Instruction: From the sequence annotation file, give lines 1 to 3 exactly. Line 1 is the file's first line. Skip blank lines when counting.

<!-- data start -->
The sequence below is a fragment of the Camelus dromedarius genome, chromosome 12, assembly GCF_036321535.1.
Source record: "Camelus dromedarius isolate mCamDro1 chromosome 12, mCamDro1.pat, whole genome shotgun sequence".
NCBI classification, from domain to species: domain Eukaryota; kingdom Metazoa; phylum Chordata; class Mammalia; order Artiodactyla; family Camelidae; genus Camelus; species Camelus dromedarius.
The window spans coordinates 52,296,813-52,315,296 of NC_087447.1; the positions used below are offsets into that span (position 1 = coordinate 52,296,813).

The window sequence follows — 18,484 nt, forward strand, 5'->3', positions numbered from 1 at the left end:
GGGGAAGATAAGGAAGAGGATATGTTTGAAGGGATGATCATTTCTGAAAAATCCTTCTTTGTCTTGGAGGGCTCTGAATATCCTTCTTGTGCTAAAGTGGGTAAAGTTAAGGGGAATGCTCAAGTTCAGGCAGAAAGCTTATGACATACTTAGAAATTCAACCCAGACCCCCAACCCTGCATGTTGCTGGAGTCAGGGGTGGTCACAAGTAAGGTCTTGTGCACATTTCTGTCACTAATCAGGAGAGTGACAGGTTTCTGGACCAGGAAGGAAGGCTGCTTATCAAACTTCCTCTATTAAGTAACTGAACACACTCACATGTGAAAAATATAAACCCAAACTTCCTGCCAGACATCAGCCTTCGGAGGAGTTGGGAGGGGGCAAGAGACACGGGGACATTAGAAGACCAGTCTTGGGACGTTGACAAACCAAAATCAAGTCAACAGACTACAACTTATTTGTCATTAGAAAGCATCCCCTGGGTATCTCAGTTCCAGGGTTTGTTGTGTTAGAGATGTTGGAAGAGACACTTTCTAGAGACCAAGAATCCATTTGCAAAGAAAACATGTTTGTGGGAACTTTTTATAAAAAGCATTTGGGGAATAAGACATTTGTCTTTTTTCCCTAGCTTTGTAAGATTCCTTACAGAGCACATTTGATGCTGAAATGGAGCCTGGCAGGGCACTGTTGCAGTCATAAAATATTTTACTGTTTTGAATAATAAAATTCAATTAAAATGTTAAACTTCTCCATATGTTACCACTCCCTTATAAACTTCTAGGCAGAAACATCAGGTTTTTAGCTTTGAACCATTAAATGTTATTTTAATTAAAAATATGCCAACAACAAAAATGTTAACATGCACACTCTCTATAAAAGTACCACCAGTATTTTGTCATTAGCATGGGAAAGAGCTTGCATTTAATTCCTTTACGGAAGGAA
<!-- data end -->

The sequence below is a fragment of the Camelus dromedarius genome, chromosome 12, assembly GCF_036321535.1.
Source record: "Camelus dromedarius isolate mCamDro1 chromosome 12, mCamDro1.pat, whole genome shotgun sequence".
NCBI classification, from domain to species: domain Eukaryota; kingdom Metazoa; phylum Chordata; class Mammalia; order Artiodactyla; family Camelidae; genus Camelus; species Camelus dromedarius.